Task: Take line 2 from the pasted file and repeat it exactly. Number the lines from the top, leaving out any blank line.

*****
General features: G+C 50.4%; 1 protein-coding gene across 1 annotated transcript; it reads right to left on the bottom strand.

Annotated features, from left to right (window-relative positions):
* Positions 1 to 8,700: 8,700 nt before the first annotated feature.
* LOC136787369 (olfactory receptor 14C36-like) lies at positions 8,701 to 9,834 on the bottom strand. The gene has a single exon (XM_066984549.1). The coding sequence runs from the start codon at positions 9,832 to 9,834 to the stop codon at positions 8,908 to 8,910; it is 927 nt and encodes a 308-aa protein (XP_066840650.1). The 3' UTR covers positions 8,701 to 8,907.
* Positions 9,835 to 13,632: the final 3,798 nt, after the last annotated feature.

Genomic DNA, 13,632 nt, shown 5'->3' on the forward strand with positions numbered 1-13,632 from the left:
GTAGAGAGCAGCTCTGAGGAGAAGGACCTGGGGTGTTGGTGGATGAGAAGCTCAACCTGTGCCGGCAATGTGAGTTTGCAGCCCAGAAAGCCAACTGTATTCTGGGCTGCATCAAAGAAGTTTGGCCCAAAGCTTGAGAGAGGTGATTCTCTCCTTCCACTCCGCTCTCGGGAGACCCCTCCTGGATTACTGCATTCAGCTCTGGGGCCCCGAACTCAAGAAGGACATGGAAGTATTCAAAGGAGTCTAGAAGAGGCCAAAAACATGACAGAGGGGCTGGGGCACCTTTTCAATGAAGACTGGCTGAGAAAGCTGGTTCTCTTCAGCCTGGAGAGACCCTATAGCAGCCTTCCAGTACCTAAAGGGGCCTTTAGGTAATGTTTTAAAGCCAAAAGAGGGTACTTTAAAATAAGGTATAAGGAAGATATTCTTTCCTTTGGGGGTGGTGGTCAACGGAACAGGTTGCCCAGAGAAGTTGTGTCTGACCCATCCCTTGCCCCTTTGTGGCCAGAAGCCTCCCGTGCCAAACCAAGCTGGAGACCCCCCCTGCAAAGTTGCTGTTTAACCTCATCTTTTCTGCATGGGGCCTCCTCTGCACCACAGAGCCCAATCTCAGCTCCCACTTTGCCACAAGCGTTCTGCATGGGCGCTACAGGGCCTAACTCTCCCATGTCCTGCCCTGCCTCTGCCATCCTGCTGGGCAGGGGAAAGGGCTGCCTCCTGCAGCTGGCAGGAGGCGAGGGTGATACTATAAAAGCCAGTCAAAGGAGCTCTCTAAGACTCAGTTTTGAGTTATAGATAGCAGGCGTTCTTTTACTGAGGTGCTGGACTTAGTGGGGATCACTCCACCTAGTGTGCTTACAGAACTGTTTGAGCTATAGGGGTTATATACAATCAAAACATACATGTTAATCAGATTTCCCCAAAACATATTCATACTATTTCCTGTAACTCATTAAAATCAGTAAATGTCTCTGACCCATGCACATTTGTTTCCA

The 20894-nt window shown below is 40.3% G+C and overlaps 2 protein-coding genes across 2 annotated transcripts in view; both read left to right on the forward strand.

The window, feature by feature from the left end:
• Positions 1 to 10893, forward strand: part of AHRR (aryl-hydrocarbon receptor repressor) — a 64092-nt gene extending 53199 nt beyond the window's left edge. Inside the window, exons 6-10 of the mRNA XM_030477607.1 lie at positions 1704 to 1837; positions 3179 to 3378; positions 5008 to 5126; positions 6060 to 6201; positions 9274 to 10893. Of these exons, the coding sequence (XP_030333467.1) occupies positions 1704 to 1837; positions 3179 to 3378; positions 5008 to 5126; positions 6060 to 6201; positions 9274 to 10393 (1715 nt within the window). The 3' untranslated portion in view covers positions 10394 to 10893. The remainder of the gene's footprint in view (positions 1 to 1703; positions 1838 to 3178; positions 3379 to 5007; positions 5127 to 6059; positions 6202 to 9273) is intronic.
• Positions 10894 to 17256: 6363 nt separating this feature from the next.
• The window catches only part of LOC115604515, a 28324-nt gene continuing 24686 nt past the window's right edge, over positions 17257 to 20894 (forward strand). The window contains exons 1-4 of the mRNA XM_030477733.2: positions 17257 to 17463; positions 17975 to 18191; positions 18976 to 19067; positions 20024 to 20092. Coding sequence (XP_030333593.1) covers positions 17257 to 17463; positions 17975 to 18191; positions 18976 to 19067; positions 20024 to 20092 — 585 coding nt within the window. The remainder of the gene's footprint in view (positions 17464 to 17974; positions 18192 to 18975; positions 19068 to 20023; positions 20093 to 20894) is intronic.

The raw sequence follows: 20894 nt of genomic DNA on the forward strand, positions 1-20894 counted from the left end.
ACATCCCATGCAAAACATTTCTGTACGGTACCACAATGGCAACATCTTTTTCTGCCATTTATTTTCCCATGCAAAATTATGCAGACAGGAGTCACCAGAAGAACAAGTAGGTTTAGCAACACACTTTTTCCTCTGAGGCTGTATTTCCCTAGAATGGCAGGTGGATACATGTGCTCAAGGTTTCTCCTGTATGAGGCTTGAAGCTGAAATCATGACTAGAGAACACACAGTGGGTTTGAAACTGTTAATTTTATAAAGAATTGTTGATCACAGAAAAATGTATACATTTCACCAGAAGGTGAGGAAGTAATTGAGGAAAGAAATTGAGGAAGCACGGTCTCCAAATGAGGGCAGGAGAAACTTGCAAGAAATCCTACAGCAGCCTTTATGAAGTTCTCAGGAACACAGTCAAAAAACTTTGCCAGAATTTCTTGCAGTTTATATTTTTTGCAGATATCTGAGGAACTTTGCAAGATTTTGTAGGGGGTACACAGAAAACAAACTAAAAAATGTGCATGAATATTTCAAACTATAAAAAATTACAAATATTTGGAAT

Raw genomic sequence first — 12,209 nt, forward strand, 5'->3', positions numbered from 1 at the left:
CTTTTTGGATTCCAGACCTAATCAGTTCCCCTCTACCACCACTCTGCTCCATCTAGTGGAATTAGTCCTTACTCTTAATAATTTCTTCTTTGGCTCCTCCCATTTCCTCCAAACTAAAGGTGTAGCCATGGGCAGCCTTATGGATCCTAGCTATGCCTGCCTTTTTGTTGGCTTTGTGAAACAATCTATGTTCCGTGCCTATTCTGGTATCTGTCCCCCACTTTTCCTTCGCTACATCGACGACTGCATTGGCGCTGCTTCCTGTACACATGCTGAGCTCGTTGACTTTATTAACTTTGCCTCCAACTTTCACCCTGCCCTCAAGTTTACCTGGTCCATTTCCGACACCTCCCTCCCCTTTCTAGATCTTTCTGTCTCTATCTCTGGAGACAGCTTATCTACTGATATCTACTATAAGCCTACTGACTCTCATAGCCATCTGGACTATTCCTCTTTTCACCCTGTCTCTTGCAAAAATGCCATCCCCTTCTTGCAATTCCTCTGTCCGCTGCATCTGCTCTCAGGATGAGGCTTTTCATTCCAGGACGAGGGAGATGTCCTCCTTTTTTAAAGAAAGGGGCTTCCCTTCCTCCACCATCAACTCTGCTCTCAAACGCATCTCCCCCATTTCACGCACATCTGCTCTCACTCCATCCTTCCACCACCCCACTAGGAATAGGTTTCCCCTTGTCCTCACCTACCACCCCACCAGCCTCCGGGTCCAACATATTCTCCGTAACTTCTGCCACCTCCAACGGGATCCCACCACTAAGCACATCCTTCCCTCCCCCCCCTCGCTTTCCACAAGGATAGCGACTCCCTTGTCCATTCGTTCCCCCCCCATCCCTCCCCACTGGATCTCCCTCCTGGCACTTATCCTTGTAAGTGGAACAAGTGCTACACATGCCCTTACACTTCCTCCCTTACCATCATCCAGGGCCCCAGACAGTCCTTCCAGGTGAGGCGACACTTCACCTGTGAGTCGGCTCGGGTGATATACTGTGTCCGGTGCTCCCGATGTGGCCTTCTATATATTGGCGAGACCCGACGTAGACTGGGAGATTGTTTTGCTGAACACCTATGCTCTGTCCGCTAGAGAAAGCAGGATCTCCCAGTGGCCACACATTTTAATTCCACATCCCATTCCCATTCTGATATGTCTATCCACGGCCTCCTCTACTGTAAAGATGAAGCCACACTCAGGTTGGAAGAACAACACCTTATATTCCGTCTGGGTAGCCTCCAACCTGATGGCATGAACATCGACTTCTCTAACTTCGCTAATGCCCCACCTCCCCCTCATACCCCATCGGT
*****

Annotated features, from left to right (window-relative positions):